Int J Colorectal Dis. 2000 Nov;15(5-6):328-34.

Hypnotherapy and therapeutic audiotape: effective in previously unsuccessfully treated irritable bowel syndrome?

Forbes AMacAuley SChiotakakou-Faliakou E.

 

Research introduction

This study compared the impact on symptoms of non-hypnosis therapeutic audiotape (27 patients) versus gut-directed individual hypnotherapy with a therapist (25 patients). Among the 45 treated patients in the study that completed all evaluations in the study, only the hypnotherapy group showed significant reduction in IBS symptom scores. 

 

Abstract

Irritable bowel syndrome (IBS) is not always readily responsive to conventional therapy. Hypnotherapy is effective but time consuming and labour intensive. Preliminary data suggested equivalent value from a specially devised audiotape. Tape use is now compared with gut-directed hyponotherapy in a randomised controlled trial. Consenting patients (n = 52; 37 women) with established IBS were recruited to a 12-week study. All had failed dietary and pharmacological therapy. The median age was 37 years (range 19-71); median symptom duration was 60 months (8-480). Randomisation was to six sessions of individual hypnotherapy, or to the tape, with stratification according to predominant symptom. Symptom scores and validated psychological questionnaires were utilised. Twenty-five patients (18 women) received hypnotherapy, 27 the tape. Successful trance was induced in all hypnotherapy patients. By intention to treat, symptom scores improved in 76% of hypnotherapy patients and in 59% of tape patients (not significant). Amongst 45 patients providing a full set of symptom scores there was advantage to hypnotherapy, with a reduction in median score from 14 to 8.5 compared to an unchanged score of 13 in audiotape patients (P < 0.05). The assessor considered 52% in each group to have improved. Those with greater initial anxiety tended to be more compliant and more likely to respond. Gut-directed hypnotherapy and audiotapes appear valuable in resistant IBS. Although probably inferior to hypnotherapy, the ease and economy of tape use may be considered sufficient to recommend it as a second-line option in IBS, reserving hypnotherapy for failures.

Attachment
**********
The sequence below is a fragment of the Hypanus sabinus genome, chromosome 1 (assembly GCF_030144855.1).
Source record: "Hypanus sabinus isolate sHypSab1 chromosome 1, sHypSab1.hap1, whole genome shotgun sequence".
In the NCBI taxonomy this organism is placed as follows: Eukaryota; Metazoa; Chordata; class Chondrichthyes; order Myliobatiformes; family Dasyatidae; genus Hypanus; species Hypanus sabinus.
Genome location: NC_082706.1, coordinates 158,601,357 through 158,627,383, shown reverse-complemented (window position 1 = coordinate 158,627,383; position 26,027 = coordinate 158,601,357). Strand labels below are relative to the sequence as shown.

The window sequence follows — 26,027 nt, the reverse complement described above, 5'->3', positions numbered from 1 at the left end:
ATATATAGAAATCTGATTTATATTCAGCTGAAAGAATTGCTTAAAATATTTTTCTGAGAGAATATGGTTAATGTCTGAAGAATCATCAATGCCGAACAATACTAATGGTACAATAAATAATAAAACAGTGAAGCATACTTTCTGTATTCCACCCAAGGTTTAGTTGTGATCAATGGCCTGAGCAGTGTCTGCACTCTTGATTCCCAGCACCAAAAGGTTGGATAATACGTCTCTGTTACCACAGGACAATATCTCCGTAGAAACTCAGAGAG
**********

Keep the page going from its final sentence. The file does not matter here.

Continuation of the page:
Link to full paper with PMID: 11151439